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Category: HArper Lee

southe

There’s something unique about Southern names, with their smooshes of two girls’ names together, unusual nickname names and old-gentleman surname names, as well as classic appellations dating back to slave-naming traditions, that sets them apart from say, typically New England or Midwestern names.

So here are some interesting choices from books and plays by Southern writers about characters in Southern settings, from classics by George W. Cable and William Faulkner to more modern works like Midnight in the Garden of Good and Evil.

Since we’ve covered Gone With the Wind and To Kill a Mockingbird pretty thoroughly before, you won’t find Scarlett or Ashley or Atticus in this list; here are some less familiar finds.

Girls

AdaCharles Frazier, Cold Mountain

Alma—Tennessee Williams, Summer and Smoke 

AmandaTennessee Williams, The Glass Menagerie

BlancheTennessee Williams, A Streetcar Named Desire

Calpurnia—Harper Lee, To Kill a Mockingbird

Castalia—Allan Gurganus, Oldest Living Confederate Widow Tells All

CelieAlice Walker, The Color Purple

ChablisJohn Berendt, Midnight in the Garden of Good and Evil

Clytie (Clytemnesta)– William Faulkner, Absalom, Absalom

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hanames2

Have you noticed the sudden pop in popularity of girls’ names starting with the happy-go-lucky syllable ‘Ha’—some on them shamelessly stolen from the boys?  Caught in the spotlight by two recent high-profile starbabies, Harper Seven Beckham and Jessica Alba’s Haven Warren, this is among the baby name trends that seem to be spreading like wildfire both inside and outside the celebrity sphere.

So it’s ta-ta to Haley, Hayley, Hailee, Hailey and Hallie—and hello to:

Harper. Originally a Scottish family name, this is the biggest hit of all, now Number 119 on the girls’ list, after just arriving in 2004, and jumping more than fifty places in the last year.  It was inspired at least in part by America’s romance with the much-loved classic novel To Kill a Mockingbird by Harper (born Nelle) Lee, the book that has also propelled the name Atticus for boys.  Harper’s cred was then reinforced by the character of Harper Finkle on The Wizards of Waverly Place, introduced in 2007 and to a lesser extent by a more minor one in Gossip Girl. Though Harper is still used for boys, most of the many recent starbaby Harpers—from Lisa Marie Presley’s to Neil Patrick Harris’s, have been girls.  Trivia note: During fashionista Posh Beckham’s pregnancy, there were some snide rumors that her future daughter’s possible name was inspired by Harper’s Bazaar magazine.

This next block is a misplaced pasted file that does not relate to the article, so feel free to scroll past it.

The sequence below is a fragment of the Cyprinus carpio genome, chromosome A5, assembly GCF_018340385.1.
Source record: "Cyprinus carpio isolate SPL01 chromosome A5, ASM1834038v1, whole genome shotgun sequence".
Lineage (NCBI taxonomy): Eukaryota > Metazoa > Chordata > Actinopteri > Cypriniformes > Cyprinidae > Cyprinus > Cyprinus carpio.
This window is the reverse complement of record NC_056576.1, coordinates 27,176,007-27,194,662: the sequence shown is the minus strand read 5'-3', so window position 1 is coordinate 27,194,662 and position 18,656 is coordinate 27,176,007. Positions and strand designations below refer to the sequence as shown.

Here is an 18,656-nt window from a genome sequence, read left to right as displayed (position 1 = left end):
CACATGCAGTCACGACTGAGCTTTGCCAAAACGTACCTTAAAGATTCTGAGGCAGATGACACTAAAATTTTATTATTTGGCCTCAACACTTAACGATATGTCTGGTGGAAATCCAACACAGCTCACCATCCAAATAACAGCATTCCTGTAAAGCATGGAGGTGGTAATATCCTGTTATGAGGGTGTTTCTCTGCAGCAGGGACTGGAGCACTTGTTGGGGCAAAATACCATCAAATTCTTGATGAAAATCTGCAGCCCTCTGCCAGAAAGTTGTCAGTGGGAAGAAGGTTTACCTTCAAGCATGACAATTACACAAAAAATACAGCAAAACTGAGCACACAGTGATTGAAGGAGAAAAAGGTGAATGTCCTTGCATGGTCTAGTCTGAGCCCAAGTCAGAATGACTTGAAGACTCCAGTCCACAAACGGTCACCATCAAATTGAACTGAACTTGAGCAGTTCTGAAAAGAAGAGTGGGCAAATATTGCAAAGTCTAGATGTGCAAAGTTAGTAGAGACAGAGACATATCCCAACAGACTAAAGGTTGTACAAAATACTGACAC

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So Elvis‘s only child  has given birth to twins and named them Harper and Finley.  The questions that immediately pop to mind are: Are they boys?  Are they girls?  Are they one of each?  Do we need to peek inside the diaper to find out?

Well the news is out that they are twin girls, but their names are typical of the unisex choices that are epidemically popular these days, which includes  both names that have long been used by both genders, and names like these that have just recently started to cross over.

HARPER has a solid tradition as a female name, dating back to To Kill a Mockingbird author Harper Lee, for whom it was a family name.  It was more recently used for their daughters by Ali Wentworth and George Stephanopoulos, and by Dixie Chick Martie Maguire.

FINLEY was a 100% male name until Angie Harmon and Jason Sehorn bestowed it on their daughter in 2003.  A good old Scottish royal name (it belonged to Macbeth’s father), it’s part of a whole clan of Fin names that are rising in popularity–Finn, Finlay/Finley, Finola/Finula, Finian, and Finnegan.  And that’s not even counting Julia Roberts’ Phinnaeus.

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